(HealthDay News) — The overall incidence of thyroid cancer increased by 3.6 percent annually from 1974 to 2013, according to a study published online March 31 in the Journal of the American Medical Association.
Hyeyeun Lim, Ph.D., from the National Cancer Institute in Bethesda, Md., and colleagues used data from the Surveillance, Epidemiology, and End Results-9 (SEER-9) cancer registry program to examine trends in thyroid cancer incidence and incidence-based mortality rates. Data were included for 77,276 patients diagnosed with thyroid cancer from 1974 to 2013.
The researchers found that papillary thyroid cancer was the most common histologic type (64,625 cases). From 1994 to 2013 there were 2,371 thyroid cancer deaths. There was an increase in the incidence of thyroid cancer, on average by 3.6 percent per year during 1974 to 2013, mainly due to increases in papillary thyroid cancer (annual percentage change, 4.4 percent). The incidence of papillary thyroid cancer increased for all SEER stages at diagnosis (4.6, 4.3, 2.4, and 1.8 percent per year for localized, regional, distant, and unknown, respectively). Incidence-based mortality increased 1.1 percent per year from 1994 to 2013 overall and by 2.9 percent per year for SEER distant stage papillary thyroid cancer.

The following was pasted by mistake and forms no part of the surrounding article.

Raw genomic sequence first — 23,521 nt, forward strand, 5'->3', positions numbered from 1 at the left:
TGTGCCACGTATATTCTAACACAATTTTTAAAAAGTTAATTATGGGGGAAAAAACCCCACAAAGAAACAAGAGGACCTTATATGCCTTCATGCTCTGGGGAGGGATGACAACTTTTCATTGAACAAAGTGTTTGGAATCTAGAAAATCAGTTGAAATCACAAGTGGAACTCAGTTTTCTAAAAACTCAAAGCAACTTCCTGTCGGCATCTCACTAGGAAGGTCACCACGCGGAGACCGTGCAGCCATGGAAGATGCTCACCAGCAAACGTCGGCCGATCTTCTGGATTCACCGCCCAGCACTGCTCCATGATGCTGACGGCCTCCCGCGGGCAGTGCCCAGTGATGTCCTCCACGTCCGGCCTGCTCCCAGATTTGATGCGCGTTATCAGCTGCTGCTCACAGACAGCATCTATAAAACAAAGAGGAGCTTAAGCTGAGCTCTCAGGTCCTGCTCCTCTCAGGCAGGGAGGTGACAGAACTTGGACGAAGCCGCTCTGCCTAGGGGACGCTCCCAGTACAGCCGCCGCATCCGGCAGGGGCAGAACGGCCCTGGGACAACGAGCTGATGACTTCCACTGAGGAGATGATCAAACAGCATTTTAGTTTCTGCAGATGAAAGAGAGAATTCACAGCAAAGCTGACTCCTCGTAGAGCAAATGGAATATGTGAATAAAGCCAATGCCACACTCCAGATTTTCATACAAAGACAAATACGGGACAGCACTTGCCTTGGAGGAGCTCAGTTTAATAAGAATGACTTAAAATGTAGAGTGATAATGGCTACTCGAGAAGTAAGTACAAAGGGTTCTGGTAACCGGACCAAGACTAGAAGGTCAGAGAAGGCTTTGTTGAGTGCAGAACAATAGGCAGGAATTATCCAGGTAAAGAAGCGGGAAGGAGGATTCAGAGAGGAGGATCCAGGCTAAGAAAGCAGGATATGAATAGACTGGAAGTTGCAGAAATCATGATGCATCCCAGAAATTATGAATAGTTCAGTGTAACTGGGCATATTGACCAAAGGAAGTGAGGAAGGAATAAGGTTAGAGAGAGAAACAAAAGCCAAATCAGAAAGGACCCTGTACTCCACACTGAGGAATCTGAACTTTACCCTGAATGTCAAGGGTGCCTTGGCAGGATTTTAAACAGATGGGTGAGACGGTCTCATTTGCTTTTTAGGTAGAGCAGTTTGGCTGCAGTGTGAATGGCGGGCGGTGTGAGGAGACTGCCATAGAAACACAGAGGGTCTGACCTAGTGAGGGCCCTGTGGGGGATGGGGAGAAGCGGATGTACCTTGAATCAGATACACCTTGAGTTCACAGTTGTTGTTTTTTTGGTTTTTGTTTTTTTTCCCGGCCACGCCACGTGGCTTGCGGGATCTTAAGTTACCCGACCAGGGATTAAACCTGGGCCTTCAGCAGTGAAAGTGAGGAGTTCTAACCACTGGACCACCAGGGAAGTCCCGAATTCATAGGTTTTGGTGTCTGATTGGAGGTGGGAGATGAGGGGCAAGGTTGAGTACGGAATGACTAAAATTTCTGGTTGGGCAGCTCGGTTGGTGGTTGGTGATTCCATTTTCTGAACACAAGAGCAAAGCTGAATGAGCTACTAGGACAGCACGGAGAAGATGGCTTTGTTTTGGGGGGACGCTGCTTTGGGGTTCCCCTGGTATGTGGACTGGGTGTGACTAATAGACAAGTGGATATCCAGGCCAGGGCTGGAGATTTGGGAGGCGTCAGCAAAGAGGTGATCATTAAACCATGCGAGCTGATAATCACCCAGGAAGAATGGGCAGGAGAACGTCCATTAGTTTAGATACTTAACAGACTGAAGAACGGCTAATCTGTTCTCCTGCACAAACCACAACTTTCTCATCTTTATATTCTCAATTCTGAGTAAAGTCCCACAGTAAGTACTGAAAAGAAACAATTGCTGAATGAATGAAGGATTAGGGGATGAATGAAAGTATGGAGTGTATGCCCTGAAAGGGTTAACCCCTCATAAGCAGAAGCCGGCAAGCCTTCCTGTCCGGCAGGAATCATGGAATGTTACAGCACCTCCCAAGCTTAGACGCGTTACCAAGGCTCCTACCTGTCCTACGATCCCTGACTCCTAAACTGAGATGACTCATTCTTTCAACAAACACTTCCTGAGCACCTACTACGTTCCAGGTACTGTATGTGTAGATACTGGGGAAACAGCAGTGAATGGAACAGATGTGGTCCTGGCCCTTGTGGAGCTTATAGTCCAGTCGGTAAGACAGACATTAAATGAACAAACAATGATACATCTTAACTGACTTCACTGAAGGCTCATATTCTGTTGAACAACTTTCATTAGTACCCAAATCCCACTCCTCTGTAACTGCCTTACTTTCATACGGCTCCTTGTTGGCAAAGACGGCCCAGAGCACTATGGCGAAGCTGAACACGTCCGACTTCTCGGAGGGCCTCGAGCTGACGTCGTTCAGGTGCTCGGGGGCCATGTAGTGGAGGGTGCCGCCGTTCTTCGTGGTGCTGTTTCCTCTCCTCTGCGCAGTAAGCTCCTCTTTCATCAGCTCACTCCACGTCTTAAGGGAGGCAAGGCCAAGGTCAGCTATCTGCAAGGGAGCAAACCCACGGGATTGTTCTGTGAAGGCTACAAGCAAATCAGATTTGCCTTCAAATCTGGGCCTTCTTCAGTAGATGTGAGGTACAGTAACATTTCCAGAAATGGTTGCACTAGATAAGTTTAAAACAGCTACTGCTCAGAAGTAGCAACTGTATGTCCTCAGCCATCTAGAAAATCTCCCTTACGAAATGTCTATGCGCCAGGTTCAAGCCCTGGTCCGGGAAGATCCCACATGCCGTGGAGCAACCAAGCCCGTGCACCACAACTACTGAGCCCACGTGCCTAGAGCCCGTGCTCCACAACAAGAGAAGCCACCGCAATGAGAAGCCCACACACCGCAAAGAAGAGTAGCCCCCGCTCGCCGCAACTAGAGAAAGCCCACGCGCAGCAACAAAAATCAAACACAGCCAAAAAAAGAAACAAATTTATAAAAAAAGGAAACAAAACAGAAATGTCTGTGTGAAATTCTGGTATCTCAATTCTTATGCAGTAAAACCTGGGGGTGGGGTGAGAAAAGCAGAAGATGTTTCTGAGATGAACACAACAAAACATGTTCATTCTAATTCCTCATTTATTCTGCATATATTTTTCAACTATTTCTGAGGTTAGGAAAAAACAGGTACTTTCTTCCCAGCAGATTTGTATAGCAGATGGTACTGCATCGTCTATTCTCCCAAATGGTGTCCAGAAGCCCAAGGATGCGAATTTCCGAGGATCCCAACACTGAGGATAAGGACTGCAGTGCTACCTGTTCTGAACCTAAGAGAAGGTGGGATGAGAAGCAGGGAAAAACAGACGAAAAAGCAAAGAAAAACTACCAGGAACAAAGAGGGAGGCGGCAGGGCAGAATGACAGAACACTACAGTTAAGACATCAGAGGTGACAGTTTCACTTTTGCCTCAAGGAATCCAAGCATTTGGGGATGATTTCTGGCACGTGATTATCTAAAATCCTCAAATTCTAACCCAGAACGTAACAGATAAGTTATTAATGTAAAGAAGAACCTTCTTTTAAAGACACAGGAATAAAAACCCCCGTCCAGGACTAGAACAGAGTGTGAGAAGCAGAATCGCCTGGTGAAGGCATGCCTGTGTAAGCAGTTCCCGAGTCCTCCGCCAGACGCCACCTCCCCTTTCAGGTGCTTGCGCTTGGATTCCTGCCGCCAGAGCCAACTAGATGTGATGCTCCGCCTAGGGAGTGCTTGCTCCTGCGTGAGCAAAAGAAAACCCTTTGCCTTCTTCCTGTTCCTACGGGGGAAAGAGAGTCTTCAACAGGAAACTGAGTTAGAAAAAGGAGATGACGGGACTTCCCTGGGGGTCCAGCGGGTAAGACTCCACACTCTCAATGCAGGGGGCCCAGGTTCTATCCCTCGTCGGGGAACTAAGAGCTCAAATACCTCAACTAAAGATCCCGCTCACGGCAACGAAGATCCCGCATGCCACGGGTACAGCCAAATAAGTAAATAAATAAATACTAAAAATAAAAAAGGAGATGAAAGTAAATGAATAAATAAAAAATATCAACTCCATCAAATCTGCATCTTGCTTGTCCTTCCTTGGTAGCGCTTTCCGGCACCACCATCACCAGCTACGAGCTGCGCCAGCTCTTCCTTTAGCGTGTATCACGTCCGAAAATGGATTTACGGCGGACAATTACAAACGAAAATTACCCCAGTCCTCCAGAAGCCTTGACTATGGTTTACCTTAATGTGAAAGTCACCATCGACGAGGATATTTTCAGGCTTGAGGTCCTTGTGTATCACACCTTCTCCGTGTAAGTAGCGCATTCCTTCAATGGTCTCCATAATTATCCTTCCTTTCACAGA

“These findings are consistent with a true increase in the occurrence of thyroid cancer in the United States,” the authors write.
One author disclosed being on the Data Monitoring Committee of the Medullary Thyroid Cancer Consortium Registry, which is sponsored by pharmaceutical companies.